Here is one hand

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Here is one hand is a philosophical argument created by George Edward Moore against philosophical skepticism and in support of common sense.

The argument takes the form:

  • Here is one hand,
  • And here is another.
  • There are at least two external objects in the world.
  • Therefore an external world exists.

Introduction[edit]

G. E. Moore (1873—1958) wrote A Defence of Common Sense and Proof of an External World. He posed skeptical hypotheses, such as "you may be dreaming" or "the world is 5 minutes old", creating a situation where it is not possible to know that anything in the world exists. These hypotheses take the following form:

The skeptical argument

Where S is a subject, sp is a skeptical possibility, such as the brain in a vat hypothesis, and q is a knowledge claim about the world:

  • If S doesn't know that not-sp, then S doesn't know that q
  • S doesn't know that not-sp
  • Therefore, S doesn't know that q
Moore's response
  • If S doesn't know that not-sp, then S doesn't know that q
  • S knows that q
  • Therefore, S knows that not-sp

Moore does not attack the skeptical premise; instead, he reverses the argument from being in the form of modus ponens to modus tollens. This logical maneuver is often called a G. E. Moore shift or a Moorean shift.[1]

Explanation[edit]

Moore famously put the point into dramatic relief with his 1939 essay Proof of an External World, in which he gave a common sense argument against skepticism by raising his right hand and saying "here is one hand," and then raising his left and saying "and here is another". Here, Moore is taking his knowledge claim (q) to be that he has two hands, and without rejecting the skeptic's premise, proves that we can know the skeptical possibility (sp) to be not true.

Moore's argument is not simply a flippant response to the skeptic. Moore gives in Proof of an External World, three requirements for a good proof. (1) the premises must be different from the conclusion, (2) the premises must be demonstrated, and (3) the conclusion must follow from the premises. He claims that his proof of an external world meets those three criteria.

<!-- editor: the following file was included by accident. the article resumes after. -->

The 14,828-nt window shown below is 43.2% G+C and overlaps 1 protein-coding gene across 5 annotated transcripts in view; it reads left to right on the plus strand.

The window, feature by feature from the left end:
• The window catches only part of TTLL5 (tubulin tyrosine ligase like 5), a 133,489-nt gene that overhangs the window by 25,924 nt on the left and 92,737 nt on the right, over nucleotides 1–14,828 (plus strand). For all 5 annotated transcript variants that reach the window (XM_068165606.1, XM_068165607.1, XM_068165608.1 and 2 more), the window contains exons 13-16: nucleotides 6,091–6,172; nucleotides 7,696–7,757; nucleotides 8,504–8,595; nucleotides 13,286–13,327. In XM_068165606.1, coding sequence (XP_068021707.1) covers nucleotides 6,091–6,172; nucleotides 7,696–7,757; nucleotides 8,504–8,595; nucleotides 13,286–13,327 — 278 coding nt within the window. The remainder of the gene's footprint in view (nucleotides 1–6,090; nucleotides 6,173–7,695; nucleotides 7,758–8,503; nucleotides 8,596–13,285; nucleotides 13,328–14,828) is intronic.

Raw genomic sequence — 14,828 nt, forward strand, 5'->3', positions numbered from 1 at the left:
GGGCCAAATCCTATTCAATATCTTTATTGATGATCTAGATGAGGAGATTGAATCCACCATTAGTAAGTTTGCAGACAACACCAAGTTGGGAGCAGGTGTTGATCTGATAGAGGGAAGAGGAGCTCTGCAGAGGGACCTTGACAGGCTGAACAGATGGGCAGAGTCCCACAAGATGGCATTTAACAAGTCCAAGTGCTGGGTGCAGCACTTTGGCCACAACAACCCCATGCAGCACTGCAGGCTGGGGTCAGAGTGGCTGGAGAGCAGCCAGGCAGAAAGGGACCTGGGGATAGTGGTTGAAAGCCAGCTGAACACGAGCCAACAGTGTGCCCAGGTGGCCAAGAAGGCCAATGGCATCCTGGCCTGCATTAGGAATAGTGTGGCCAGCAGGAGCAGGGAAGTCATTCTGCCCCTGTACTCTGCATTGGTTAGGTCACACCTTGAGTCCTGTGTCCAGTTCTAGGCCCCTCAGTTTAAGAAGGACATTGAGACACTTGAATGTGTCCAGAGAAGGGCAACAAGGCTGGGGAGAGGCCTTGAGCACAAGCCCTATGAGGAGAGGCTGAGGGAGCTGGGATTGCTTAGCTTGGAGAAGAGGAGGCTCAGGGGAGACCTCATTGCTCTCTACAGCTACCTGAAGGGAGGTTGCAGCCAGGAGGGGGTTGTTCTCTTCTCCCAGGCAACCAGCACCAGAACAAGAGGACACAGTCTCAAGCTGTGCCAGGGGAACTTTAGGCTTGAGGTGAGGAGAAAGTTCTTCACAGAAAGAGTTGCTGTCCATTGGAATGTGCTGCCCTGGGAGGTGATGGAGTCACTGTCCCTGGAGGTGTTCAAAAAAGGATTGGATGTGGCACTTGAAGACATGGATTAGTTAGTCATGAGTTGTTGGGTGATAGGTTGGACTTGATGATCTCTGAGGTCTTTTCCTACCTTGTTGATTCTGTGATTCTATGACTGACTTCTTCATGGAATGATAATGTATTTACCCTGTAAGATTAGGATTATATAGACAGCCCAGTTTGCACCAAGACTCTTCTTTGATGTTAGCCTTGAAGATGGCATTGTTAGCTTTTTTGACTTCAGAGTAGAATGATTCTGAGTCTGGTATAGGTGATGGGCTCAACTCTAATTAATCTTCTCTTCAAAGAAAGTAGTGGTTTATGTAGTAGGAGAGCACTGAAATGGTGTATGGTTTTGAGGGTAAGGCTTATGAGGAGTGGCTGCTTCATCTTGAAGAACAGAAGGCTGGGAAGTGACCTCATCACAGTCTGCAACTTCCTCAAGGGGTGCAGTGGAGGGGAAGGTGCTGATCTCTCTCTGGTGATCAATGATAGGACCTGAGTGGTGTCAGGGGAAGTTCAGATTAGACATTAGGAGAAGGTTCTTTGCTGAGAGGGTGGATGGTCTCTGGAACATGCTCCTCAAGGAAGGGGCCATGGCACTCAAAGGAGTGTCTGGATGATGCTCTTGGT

In his 1925 essay A Defence of Common Sense he argued against idealism and skepticism toward the external world on the grounds that they could not give reasons to accept their metaphysical premises that were more plausible than the reasons we have to accept the common sense claims about our knowledge of the world that skeptics and idealists must deny. In other words, he is more willing to believe that he has a hand than believe the premises of a strange argument in a university classroom. "I do not think it is rational to be as certain of any one of these ... propositions".[2]

Not surprisingly, those inclined to skeptical doubts often found Moore's method of argument not entirely convincing. Moore, however, defends his argument on the surprisingly simple grounds that skeptical arguments seem invariably to require an appeal to "philosophical intuitions" that we have considerably less reason to accept than we have for the common sense claims that they supposedly refute.

Logical form[edit]

Main article: logical form

The skeptical argument takes the form of modus ponens:

  • If A then B.
  • A.
  • Therefore B.

Moore's argument flips the modus ponens structure into a modus tollens:

  • If A then B.
  • Not B.
  • Therefore not A.

This illustrates Fred Dretske's aphorism that "[o]ne man's modus ponens is another man's modus tollens" [3]

Effect[edit]

Appeals of this type are subsequently often called "Moorean facts". "A Moorean fact [is] one of those things that we know better than we know the premises of any philosophical argument to the contrary".[2]

The "here is one hand" idea, in addition to fueling Moore's own work, deeply influenced Ludwig Wittgenstein, whose last writings were devoted to a new approach to Moore's argument. These remarks were published posthumously as On Certainty.

See also[edit]

References[edit]

  1. ^ "G. E. Moore," Internet Encyclopedia of Philosophy
  2. ^ a b Keith DeRose, Responding to Skepticism
  3. ^ Dretske, F. (1995), Naturalizing the Mind, Cambridge, Mass.: The MIT Press. ISBN 0-262-04149-9

External links[edit]